Construction spending jumped 1% in February, driven by a strong 3.8% jump in public works projects at the state and local levels. This is critical as state and local government spending faltered in the fourth quarter; it now looks poised for a rebound. Gains were strongest for highway and street repairs, which are desperately needed. The polar vortex took an even greater toll on our dilapidated infrastructure.
Construction of convention centers and neighborhood social centers also posted strong gains. The competition for convention dollars across cities continues to intensify.
Private sector construction increased a tepid 0.2% in February after posting a more solid 1.4% gain in January. Home improvements increased while the number of larger single-family and multifamily construction projects continued to contract. There is hope for a rebound in single-family and multifamily construction later in Spring. Escalating costs and restrictive zoning laws have been making it difficult for builders to move downscale to where the demand is greatest. In fact, housing starts have been trailing household formation during this expansion.
Commercial real estate took it on the chin with the exceptions of building material stores and warehousing, where spending remains strong. Store closings at traditional retailers have picked up, while the push to online services intensifies.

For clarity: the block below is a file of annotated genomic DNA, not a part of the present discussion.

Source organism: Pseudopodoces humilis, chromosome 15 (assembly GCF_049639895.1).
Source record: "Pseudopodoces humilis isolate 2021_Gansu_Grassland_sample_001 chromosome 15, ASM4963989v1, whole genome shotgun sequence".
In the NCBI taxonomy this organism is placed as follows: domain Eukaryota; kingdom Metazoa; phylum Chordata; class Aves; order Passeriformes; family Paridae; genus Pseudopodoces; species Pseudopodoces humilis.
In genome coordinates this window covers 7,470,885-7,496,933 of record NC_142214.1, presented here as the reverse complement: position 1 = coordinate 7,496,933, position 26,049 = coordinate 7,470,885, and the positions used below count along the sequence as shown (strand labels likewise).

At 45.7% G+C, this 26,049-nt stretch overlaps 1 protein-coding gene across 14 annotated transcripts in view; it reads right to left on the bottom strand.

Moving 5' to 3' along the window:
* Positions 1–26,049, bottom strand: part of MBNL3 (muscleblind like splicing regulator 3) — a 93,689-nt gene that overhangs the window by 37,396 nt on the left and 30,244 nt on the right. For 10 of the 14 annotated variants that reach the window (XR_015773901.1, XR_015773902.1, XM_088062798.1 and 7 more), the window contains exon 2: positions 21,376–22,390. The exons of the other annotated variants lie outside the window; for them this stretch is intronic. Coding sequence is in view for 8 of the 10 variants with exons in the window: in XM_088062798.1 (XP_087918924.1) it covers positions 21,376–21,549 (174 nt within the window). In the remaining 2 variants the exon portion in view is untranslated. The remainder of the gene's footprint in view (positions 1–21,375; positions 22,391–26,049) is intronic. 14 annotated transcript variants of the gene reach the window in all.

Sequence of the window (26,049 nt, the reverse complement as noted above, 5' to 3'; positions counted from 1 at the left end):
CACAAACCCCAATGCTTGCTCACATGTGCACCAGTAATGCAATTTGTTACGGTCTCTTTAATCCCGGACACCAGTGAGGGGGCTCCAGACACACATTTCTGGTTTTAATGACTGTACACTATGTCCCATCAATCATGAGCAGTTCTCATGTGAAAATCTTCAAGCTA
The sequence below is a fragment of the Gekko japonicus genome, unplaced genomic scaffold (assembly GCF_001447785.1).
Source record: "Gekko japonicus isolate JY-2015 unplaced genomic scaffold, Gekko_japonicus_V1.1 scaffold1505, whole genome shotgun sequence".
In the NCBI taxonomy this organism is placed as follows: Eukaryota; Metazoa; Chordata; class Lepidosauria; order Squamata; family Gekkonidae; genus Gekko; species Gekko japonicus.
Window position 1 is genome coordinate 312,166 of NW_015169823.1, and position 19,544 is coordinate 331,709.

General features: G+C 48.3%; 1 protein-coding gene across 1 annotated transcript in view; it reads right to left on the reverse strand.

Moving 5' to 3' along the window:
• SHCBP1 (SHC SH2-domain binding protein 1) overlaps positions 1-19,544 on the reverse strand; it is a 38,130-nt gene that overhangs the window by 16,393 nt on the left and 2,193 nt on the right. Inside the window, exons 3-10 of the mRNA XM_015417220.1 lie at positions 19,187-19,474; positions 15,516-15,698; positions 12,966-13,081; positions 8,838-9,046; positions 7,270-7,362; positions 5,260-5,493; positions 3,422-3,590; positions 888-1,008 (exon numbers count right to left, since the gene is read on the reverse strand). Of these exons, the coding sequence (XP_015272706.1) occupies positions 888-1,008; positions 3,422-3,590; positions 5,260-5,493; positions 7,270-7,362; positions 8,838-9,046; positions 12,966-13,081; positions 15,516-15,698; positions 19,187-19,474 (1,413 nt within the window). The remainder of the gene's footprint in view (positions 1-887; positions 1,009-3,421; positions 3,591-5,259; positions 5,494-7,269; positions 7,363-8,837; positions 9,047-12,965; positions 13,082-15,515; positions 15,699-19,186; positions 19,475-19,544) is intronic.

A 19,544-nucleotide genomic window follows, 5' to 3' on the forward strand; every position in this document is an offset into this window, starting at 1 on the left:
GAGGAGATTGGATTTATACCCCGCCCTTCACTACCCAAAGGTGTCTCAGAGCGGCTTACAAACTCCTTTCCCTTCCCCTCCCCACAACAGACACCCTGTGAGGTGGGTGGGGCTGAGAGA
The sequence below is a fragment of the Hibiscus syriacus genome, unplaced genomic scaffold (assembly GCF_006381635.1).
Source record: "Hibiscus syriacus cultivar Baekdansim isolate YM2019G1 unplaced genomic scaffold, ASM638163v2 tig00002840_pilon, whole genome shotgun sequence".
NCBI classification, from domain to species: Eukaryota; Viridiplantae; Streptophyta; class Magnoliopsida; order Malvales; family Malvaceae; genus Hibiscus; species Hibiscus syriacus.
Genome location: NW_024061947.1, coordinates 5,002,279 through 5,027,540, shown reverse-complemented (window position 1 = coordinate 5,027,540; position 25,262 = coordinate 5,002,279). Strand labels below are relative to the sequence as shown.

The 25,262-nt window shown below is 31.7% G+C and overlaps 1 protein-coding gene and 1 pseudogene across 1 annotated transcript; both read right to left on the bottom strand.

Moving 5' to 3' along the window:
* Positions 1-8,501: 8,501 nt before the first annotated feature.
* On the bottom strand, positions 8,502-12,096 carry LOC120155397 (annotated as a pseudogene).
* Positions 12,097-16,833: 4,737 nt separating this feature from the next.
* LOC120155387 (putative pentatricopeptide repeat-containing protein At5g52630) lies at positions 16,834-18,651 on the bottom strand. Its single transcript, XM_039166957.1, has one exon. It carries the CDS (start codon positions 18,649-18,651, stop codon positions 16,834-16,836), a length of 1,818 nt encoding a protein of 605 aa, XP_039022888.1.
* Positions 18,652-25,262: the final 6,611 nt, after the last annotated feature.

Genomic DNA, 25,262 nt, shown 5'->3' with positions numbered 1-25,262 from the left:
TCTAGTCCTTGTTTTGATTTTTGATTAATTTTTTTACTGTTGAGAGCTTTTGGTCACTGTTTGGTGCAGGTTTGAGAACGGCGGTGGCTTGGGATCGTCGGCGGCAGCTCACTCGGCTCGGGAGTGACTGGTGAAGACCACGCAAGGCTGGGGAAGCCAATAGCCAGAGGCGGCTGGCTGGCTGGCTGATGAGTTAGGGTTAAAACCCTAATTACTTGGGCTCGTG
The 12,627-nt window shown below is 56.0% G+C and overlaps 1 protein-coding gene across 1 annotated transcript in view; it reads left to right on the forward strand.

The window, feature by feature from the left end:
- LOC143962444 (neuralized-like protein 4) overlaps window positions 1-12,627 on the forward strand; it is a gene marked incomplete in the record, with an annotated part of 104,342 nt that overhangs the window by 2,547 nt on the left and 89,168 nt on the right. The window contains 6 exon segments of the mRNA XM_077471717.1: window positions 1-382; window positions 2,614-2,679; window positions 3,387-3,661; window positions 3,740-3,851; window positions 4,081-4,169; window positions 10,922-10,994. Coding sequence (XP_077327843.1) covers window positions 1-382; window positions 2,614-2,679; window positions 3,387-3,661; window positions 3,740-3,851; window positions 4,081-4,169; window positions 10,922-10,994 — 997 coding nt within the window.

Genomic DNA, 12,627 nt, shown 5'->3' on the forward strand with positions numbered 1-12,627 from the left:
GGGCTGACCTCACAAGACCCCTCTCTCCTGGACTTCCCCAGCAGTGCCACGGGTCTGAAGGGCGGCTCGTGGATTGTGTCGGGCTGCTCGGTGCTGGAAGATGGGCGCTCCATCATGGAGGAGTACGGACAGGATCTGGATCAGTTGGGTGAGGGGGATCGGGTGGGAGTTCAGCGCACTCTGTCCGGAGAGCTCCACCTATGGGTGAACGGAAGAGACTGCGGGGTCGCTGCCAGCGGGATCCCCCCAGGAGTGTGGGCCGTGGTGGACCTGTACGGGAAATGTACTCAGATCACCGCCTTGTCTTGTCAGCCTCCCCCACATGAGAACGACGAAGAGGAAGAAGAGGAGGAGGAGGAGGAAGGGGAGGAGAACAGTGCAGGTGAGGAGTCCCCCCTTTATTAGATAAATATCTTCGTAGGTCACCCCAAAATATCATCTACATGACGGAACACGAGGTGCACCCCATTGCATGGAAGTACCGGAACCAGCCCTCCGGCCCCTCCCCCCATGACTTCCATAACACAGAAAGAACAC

Separately, the Institute for Supply Management (ISM) manufacturing index picked up more than expected in March, suggesting that a portion of the weakness we saw in the first quarter was transitory. The manufacturing index hit 55.3% in March, with solid improvements in orders, production and employment. There is optimism that tariffs on China may be lifted. Firms have complained that their petitions for exemptions from the tariffs were delayed by the government shutdown.
We are entering the second quarter of 2019 with more momentum than the first quarter. Gains will not match the highs of 2018 but should reassure the Federal Reserve that a rare cut is not necessary yet.
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